Journalists in five regions of Somalia benefit from Canada-backed media freedom and security training

MOGADISHU (AXADLE) Somali Journalists Syndicate (SJS) has completed the fourth round of a series of trainings to improve the safety and security of Somali journalists and media freedom with support from the Canada Fund for Local Initiatives (CFLI) in Baidoa, South West Somalia.

The training program, which ran from July 2021 to February 2022, has benefited more than 90 local journalists in five regions of Somalia: Banadir, Hirshabelle, Puntland, Galmudug and South West State. Almost 40% of the participants were female journalists in the five regions.

Baidoa-based journalists, who completed the training on Wednesday, described how they worked in dangerous conditions, with little or no safety training available to them.

“I have worked in the media for more than seven years. I have never received security training. As a female reporter, I used to go to the radio station every morning worried about my and my colleagues’ safety. Now that I have received this training, I am less worried because I have security skills that can help me, ”said Mariya Moalim, who works for Radio Warsan, the oldest radio station in Baidoa and one of the independent stations targeted by government forces and militants in recent years.

Addressing the participants on the closing day, Omar Mustafa Nur, one of the directors of the Ministry of Information of the Southwestern State, acknowledged that the training was timely as the country undertakes the election of parliamentary seats, a process that has threatened the safety of many local journalists. .

“Baidoa has been one of the deadliest places for journalists after Mogadishu and Galkayo. Today, many of the practicing journalists and their editorial staff lack the resources to commit security training,” said Mr Omar himself, a former TV journalist. “We commend SJS for creating and implementing the Security Training Initiative for Local Journalists. I believe that security training can improve the security situation of journalists working in the southwestern state of Somalia.”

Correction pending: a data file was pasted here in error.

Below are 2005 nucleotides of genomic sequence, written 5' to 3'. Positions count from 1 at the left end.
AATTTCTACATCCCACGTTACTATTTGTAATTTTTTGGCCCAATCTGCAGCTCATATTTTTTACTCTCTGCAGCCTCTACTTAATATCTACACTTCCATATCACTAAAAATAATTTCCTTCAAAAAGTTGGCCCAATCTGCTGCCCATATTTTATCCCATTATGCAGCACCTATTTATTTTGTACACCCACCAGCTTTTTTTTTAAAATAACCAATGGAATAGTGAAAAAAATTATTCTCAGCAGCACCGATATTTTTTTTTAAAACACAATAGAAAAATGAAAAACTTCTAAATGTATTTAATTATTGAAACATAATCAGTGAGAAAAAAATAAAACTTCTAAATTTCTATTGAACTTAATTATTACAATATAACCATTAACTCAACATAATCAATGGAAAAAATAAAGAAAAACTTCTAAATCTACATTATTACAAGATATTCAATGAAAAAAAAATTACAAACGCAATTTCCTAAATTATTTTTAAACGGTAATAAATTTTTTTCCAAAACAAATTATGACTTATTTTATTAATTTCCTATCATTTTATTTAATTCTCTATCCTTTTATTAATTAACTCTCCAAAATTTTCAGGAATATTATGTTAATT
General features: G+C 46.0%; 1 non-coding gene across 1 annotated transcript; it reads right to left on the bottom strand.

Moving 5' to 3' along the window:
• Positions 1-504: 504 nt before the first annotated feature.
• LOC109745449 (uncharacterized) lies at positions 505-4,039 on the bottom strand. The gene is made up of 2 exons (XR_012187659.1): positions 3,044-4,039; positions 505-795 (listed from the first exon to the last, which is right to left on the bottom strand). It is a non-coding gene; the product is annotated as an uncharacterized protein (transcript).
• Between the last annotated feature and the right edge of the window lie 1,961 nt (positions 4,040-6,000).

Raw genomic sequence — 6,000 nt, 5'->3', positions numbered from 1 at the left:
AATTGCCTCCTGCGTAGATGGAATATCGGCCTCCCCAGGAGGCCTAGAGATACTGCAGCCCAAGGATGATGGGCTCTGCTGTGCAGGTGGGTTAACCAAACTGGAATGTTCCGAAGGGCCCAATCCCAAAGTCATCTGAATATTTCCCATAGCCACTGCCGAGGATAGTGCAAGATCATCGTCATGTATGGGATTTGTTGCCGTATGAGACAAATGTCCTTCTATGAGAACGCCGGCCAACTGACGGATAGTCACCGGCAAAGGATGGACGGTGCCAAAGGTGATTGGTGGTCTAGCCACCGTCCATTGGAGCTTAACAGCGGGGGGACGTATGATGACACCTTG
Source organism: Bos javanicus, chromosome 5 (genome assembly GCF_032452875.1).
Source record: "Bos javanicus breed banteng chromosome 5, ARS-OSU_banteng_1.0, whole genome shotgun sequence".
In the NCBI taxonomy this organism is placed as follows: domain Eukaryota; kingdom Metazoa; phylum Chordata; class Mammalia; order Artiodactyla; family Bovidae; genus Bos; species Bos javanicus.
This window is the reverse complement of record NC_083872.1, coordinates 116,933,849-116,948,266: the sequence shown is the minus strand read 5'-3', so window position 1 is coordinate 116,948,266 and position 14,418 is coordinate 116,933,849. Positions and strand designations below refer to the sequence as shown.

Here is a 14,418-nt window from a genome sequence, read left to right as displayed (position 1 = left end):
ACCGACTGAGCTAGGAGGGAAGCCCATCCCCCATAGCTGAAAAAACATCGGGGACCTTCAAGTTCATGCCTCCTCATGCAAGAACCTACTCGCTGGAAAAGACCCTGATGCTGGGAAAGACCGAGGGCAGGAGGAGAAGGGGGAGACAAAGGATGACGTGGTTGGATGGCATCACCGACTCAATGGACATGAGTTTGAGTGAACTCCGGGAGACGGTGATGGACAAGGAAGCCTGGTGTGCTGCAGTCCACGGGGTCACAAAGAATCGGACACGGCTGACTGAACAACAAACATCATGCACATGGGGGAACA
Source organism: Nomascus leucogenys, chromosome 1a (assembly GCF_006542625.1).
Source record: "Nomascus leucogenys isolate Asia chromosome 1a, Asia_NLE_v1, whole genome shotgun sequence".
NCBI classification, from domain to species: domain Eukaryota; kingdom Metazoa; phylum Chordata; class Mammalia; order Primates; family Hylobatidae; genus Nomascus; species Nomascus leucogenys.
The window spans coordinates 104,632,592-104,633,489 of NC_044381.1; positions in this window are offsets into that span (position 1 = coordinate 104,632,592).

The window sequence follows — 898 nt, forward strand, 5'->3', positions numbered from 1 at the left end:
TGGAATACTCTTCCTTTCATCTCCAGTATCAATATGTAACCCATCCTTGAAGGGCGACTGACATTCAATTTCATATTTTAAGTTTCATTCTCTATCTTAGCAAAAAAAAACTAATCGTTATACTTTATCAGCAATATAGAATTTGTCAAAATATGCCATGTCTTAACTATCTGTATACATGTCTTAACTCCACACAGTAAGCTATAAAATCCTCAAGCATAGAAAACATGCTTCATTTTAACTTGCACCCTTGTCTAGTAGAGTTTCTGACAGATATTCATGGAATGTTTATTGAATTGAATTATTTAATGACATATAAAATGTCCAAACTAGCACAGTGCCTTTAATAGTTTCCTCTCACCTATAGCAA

The president of the Somali Media Association (SOMA), which is the largest independent media employer network, Hilal Sheikh Shueyb, noted that security remains a major concern for journalists working for local media houses and it had negatively affected the freedom of the media they work for. for and the quality of their reporting.

“I am pleased that security training has taken place in Baidoa. For a long time, our journalists have been concerned about the safety of their lives, which has seriously affected media freedom. We suggest that this training be extended to journalists living in rural areas. who are not able to travel to cities to get training opportunities, ”he added.

SJS Press Freedom Coordinator in the Southwest, Adan Hassan Osman, stressed that the growing number of journalists and the pressure they face from their daily duties has increased local journalists’ need for security training.

“As attacks on journalists increase, so does the need for training. We need to think about how to get regular and focused professional security training,” Adam said. “Security challenges and constant threats to journalists also force us to develop strategies for security measures against journalists threatened. “

SJS Secretary General Abdalle Ahmed Mumin praised South West journalists for their commitment to using the training. He also expressed gratitude to the Canada Fund for Local Initiatives (CFLI) for its assistance with the training activities.

“Somali journalists, including women journalists, are facing increasing physical and digital threats. However, there are few training opportunities available to them. With this in mind, we have launched these security trainings,” said SJS Secretary General Abdalle Mumin. “Attacks on media workers and intimidation, including threats from police and security forces, have left Somali journalists living in constant fear of their personal security and digital devices.”

“These trainings will empower journalists and enable them to operate in high-risk environments and in challenging conditions. Thanks to the funding we have received from the Government of Canada’s CFLI, we have been able to train more than 90 Somali journalists in five regions. in the country, ”Mr Moomin added.

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